In HBase, tables are split into regions and are served by the region servers. Regions are vertically divided by column families into “Stores”. Stores are saved as files in HDFS. Shown below is the architecture of HBase.
Note: The term ‘store’ is used for regions to explain the storage structure.
HBase has three major components: the client library, a master server, and region servers. Region servers can be added or removed as per requirement.
The master server -
Assigns regions to the region servers and takes the help of Apache ZooKeeper for this task.
Handles load balancing of the regions across region servers. It unloads the busy servers and shifts the regions to less occupied servers.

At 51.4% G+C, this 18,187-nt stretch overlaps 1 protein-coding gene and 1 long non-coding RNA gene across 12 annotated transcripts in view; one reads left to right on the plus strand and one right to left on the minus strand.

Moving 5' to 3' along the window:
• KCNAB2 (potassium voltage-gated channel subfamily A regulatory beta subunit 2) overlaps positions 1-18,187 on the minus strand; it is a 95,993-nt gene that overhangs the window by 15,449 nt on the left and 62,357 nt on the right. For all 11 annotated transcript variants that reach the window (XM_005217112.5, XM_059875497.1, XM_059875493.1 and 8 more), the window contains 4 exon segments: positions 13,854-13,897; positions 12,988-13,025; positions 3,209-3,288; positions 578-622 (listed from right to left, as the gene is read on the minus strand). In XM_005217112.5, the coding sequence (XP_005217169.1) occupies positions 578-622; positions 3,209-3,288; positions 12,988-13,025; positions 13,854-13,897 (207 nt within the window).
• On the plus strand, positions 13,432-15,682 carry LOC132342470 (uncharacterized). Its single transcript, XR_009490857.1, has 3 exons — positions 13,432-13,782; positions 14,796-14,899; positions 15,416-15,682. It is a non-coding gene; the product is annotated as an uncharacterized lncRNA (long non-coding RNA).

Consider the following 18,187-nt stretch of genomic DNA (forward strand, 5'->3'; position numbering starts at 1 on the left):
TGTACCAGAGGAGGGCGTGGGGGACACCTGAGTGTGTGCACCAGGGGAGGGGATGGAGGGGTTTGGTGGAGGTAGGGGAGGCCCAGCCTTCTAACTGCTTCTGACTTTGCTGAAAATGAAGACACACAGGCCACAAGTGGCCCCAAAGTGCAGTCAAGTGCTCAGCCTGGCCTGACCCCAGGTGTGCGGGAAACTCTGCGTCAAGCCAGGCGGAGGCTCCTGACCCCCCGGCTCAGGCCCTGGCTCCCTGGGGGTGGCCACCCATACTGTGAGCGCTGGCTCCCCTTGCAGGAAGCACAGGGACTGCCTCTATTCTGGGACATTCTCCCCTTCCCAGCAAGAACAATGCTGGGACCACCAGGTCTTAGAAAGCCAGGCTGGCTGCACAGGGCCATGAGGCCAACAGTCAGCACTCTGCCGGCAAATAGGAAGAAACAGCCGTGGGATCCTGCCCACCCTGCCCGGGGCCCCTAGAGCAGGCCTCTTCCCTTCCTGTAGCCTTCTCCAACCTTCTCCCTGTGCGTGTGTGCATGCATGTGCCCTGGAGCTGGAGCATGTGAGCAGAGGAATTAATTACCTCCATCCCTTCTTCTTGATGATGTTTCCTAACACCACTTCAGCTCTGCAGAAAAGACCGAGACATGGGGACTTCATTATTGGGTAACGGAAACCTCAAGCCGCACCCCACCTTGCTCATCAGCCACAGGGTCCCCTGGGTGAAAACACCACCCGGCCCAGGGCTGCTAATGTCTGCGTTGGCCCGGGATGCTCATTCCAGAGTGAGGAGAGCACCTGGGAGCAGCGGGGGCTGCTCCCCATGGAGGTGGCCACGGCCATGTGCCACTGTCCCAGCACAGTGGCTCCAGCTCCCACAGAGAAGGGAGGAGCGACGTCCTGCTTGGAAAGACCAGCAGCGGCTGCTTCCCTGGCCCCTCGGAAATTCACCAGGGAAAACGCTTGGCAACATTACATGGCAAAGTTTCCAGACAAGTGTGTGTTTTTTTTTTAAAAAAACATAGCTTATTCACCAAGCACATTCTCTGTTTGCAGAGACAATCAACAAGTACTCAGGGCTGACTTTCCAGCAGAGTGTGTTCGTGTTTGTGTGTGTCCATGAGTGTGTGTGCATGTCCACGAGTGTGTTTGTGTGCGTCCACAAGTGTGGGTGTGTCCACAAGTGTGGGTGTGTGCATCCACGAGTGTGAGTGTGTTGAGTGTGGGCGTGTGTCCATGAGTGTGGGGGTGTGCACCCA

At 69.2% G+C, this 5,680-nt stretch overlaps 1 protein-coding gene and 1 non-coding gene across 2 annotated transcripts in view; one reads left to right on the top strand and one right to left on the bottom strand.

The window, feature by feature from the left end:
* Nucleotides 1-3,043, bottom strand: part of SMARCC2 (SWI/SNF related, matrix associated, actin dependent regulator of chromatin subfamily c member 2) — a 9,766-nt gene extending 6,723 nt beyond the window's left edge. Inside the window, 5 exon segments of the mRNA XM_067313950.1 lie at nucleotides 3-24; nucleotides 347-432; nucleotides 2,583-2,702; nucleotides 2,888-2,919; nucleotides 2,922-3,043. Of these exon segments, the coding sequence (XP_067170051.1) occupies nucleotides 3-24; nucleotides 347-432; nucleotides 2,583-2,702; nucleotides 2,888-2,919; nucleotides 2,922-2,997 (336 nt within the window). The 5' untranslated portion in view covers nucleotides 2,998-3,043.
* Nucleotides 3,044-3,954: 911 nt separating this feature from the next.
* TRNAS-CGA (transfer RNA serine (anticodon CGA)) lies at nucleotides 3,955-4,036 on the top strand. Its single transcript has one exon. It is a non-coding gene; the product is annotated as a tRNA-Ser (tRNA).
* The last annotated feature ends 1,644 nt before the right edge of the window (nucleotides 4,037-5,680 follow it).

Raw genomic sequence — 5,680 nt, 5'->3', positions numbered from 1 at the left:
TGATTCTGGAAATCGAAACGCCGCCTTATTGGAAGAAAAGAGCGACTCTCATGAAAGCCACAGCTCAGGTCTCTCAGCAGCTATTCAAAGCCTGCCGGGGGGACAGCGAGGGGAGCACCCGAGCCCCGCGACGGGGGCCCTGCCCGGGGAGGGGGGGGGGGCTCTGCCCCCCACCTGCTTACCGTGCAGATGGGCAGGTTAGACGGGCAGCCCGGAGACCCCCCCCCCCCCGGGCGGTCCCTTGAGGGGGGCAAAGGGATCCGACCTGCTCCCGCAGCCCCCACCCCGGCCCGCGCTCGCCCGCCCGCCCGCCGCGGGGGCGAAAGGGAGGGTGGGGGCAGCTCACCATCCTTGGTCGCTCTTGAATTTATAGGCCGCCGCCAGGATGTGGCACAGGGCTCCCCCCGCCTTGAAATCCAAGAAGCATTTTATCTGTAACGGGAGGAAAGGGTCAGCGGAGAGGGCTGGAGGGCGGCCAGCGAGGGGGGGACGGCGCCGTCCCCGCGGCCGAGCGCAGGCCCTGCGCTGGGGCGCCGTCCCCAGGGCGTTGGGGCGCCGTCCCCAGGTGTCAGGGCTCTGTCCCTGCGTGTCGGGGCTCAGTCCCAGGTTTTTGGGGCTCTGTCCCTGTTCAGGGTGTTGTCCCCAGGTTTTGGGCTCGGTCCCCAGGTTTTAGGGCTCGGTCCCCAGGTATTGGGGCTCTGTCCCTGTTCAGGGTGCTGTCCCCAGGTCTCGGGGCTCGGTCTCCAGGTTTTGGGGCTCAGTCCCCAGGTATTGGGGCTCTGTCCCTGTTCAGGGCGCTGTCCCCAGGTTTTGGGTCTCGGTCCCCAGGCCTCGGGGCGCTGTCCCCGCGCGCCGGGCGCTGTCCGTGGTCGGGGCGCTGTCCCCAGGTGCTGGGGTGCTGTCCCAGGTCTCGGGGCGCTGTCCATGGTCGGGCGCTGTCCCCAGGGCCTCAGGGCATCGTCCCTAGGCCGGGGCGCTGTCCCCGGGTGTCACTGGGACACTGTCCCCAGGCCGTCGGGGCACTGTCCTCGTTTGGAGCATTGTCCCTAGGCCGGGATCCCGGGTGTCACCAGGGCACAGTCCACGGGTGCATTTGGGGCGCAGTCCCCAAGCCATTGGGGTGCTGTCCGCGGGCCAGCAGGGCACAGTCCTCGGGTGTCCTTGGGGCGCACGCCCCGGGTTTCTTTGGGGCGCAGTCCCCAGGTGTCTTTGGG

Maintains the state of the cluster by negotiating the load balancing.
Is responsible for schema changes and other metadata operations such as creation of tables and column families.
Regions are nothing but tables that are split up and spread across the region servers.
The region servers have regions that -
When we take a deeper look into the region server, it contain regions and stores as shown below:
The store contains memory store and HFiles. Memstore is just like a cache memory. Anything that is entered into the HBase is stored here initially. Later, the data is transferred and saved in Hfiles as blocks and the memstore is flushed.
Zookeeper is an open-source project that provides services like maintaining configuration information, naming, providing distributed synchronization, etc.
Zookeeper has ephemeral nodes representing different region servers. Master servers use these nodes to discover available servers.
In addition to availability, the nodes are also used to track server failures or network partitions.
Clients communicate with region servers via zookeeper.
In pseudo and standalone modes, HBase itself will take care of zookeeper.